Larry David and Ben Franklin
On the HBO series Curb Your Enthusiasm, Larry David has his idea of what constitutes appropriate behavior. For the most part, he lives according to that idea, he obnoxiously shares his views with almost everyone, and he clashes with people who have different views.
How often is Larry right? People can debate that topic. But in a certain sense, Larry is wrong 95+% of the time. He's wrong in the sense that his interpersonal approach hardly ever fits the situation; he overfrequently gets into straightforward, extreme discussions on matters themselves, instead of talking to people based on who they are as people.
Suppose there's another HBO series called Colonial America. In Season 1, Ben Franklin is a young, local politician, and there's another local politician named Oldenshaw who hates and ignores Ben. It's similar to the Jerry Seinfeld and Newman dynamic--only these two men don't even say, "Hello, Oldenshaw." "Hello, Ben." In episode 12, Ben wants to get on the good side of Oldenshaw, so he writes him a note saying he wants to borrow a rare book that Oldenshaw has in his library. Oldenshaw lends him the book, and Ben returns it a week later, along with another note thanking Oldenshaw for the favor. The following day, Ben sees Oldenshaw, and the latter starts talking to Ben as if the two of them are best friends. And during the rest of the show's run, they are in fact close friends.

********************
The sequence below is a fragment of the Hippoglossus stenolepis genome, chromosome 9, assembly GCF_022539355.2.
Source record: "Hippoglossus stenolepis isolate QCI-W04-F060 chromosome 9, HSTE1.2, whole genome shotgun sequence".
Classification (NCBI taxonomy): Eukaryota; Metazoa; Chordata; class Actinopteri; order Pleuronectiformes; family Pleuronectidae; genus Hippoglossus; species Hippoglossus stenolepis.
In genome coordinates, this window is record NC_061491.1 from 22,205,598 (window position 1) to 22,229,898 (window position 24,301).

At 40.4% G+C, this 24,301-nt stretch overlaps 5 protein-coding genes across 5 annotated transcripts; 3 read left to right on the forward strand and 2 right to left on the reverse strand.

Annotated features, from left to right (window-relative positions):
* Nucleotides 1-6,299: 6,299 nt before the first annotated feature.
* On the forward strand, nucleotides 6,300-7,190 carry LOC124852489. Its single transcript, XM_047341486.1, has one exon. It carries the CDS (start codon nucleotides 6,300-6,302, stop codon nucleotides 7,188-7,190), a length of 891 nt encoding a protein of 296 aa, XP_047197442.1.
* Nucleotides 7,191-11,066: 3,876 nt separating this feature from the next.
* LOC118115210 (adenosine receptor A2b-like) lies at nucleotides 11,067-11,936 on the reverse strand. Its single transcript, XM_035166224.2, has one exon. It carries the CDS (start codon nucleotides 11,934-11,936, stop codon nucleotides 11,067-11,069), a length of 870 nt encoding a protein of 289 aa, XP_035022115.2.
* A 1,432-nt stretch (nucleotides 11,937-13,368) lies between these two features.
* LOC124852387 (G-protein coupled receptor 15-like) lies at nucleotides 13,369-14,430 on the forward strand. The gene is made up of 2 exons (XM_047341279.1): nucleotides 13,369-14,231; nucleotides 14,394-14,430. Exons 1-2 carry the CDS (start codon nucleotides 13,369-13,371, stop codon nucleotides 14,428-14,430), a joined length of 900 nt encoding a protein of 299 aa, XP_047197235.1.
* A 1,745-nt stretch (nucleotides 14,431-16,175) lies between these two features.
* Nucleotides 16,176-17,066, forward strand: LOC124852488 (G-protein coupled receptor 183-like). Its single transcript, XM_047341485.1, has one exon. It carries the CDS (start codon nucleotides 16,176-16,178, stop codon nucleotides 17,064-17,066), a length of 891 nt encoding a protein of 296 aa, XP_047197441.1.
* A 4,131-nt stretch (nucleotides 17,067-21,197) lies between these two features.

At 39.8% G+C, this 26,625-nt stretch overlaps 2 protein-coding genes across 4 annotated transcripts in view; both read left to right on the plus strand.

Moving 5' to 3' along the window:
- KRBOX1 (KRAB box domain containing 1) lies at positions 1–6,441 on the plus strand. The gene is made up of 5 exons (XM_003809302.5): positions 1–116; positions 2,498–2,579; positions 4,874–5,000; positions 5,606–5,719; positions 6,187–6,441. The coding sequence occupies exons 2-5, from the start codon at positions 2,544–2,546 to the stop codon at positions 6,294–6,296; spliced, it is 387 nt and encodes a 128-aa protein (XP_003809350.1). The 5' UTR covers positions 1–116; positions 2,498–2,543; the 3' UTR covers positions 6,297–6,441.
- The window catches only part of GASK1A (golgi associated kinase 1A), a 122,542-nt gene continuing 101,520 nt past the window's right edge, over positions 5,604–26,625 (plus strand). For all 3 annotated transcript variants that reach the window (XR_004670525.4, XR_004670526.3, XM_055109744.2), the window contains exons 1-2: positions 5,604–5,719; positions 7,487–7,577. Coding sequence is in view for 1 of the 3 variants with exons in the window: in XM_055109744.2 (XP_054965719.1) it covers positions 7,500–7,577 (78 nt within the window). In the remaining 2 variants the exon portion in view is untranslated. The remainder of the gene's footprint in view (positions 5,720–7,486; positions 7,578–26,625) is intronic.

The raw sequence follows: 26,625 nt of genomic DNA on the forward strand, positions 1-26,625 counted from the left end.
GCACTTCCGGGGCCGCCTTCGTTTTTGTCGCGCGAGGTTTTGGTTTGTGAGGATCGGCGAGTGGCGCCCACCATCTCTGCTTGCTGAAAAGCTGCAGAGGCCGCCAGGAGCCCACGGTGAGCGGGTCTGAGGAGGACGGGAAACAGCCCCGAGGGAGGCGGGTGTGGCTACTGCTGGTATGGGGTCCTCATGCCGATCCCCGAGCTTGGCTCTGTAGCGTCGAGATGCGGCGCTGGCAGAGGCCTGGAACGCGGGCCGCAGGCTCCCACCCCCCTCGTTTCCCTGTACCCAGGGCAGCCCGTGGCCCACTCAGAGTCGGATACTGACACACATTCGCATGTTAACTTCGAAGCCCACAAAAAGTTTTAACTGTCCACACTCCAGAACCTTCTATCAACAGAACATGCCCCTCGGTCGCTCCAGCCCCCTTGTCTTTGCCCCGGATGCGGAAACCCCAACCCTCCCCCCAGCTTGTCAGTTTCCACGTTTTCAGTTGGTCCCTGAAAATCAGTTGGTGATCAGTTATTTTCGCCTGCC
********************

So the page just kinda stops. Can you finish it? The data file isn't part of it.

Now let's return to Curb Your Enthusiasm. Suppose there's an episode in which Larry's neighbor Tom discovers that Larry's home is five feet over the property line. And he tells Larry to rebuild part of his home so that it doesn't cross the line. Then Larry says, "Rebuild? I'll just pay you for the extra land that my home is using." Tom replies, "I want you to rebuild. Otherwise, I'm gonna file a lawsuit." "There's no point in me rebuilding, when I can just pay for the five feet of land." "I want you to rebuild." "I'll write you a check, Tom. $50,000. That's way more than the land is worth." "No, Larry. Rebuild." “I have an even better idea. I'll let you use the five feet of my home that goes over the line. It's in my dining room. You and your wife and can hang out there whenever you want, and I'll leave some lemonade out for you to drink, and maybe I'll slap you in the face a few times."
Notice how Larry's approach is not like Ben Franklin's. Ben circumvented anything related to issues, sensibility, and information. Instead he dealt with a Oldenshaw the person. He used an indirect tactic to do so. An extremely indirect tactic. As for Larry, he presented Tom with an argument regarding the matter at hand.